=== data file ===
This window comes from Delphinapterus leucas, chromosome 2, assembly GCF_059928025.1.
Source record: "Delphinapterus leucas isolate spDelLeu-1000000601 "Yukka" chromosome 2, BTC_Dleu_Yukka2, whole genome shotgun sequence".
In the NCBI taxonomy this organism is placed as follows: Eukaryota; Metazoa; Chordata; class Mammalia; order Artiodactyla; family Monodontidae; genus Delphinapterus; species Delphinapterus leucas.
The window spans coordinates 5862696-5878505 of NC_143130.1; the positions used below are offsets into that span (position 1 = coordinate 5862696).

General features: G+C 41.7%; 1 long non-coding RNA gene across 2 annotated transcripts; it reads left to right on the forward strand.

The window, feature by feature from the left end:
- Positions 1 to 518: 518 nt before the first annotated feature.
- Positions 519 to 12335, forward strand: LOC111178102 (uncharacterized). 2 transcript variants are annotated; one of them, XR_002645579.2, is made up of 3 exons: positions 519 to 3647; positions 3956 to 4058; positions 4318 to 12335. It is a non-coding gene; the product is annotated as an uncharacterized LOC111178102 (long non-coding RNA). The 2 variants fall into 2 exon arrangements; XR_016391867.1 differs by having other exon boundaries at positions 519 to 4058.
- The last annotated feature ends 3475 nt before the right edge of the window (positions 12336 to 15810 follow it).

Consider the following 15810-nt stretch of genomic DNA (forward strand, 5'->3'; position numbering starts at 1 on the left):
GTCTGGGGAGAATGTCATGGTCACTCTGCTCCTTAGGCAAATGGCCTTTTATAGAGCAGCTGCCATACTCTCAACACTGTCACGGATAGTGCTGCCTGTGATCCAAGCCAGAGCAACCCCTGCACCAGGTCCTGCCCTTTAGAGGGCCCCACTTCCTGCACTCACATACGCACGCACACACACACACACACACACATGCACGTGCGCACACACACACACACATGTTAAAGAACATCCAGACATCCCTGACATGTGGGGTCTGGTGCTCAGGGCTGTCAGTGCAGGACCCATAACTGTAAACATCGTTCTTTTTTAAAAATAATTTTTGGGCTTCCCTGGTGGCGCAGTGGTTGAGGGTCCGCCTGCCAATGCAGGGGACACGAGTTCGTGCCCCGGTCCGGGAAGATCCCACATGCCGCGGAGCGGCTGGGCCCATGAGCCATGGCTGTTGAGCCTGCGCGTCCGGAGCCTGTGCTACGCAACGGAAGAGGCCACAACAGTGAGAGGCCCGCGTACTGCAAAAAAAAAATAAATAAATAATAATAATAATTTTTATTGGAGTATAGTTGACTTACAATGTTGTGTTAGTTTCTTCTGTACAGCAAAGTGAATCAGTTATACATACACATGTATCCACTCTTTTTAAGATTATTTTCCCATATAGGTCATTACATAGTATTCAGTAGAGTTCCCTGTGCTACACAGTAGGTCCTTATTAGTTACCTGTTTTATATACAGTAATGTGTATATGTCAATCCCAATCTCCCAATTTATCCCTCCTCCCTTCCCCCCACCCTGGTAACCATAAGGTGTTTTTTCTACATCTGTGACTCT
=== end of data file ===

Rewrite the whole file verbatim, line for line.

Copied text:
This window comes from Delphinapterus leucas, chromosome 2, assembly GCF_059928025.1.
Source record: "Delphinapterus leucas isolate spDelLeu-1000000601 "Yukka" chromosome 2, BTC_Dleu_Yukka2, whole genome shotgun sequence".
In the NCBI taxonomy this organism is placed as follows: Eukaryota; Metazoa; Chordata; class Mammalia; order Artiodactyla; family Monodontidae; genus Delphinapterus; species Delphinapterus leucas.
The window spans coordinates 5862696-5878505 of NC_143130.1; the positions used below are offsets into that span (position 1 = coordinate 5862696).

General features: G+C 41.7%; 1 long non-coding RNA gene across 2 annotated transcripts; it reads left to right on the forward strand.

The window, feature by feature from the left end:
- Positions 1 to 518: 518 nt before the first annotated feature.
- Positions 519 to 12335, forward strand: LOC111178102 (uncharacterized). 2 transcript variants are annotated; one of them, XR_002645579.2, is made up of 3 exons: positions 519 to 3647; positions 3956 to 4058; positions 4318 to 12335. It is a non-coding gene; the product is annotated as an uncharacterized LOC111178102 (long non-coding RNA). The 2 variants fall into 2 exon arrangements; XR_016391867.1 differs by having other exon boundaries at positions 519 to 4058.
- The last annotated feature ends 3475 nt before the right edge of the window (positions 12336 to 15810 follow it).

Consider the following 15810-nt stretch of genomic DNA (forward strand, 5'->3'; position numbering starts at 1 on the left):
GTCTGGGGAGAATGTCATGGTCACTCTGCTCCTTAGGCAAATGGCCTTTTATAGAGCAGCTGCCATACTCTCAACACTGTCACGGATAGTGCTGCCTGTGATCCAAGCCAGAGCAACCCCTGCACCAGGTCCTGCCCTTTAGAGGGCCCCACTTCCTGCACTCACATACGCACGCACACACACACACACACACACATGCACGTGCGCACACACACACACACATGTTAAAGAACATCCAGACATCCCTGACATGTGGGGTCTGGTGCTCAGGGCTGTCAGTGCAGGACCCATAACTGTAAACATCGTTCTTTTTTAAAAATAATTTTTGGGCTTCCCTGGTGGCGCAGTGGTTGAGGGTCCGCCTGCCAATGCAGGGGACACGAGTTCGTGCCCCGGTCCGGGAAGATCCCACATGCCGCGGAGCGGCTGGGCCCATGAGCCATGGCTGTTGAGCCTGCGCGTCCGGAGCCTGTGCTACGCAACGGAAGAGGCCACAACAGTGAGAGGCCCGCGTACTGCAAAAAAAAAATAAATAAATAATAATAATAATTTTTATTGGAGTATAGTTGACTTACAATGTTGTGTTAGTTTCTTCTGTACAGCAAAGTGAATCAGTTATACATACACATGTATCCACTCTTTTTAAGATTATTTTCCCATATAGGTCATTACATAGTATTCAGTAGAGTTCCCTGTGCTACACAGTAGGTCCTTATTAGTTACCTGTTTTATATACAGTAATGTGTATATGTCAATCCCAATCTCCCAATTTATCCCTCCTCCCTTCCCCCCACCCTGGTAACCATAAGGTGTTTTTTCTACATCTGTGACTCT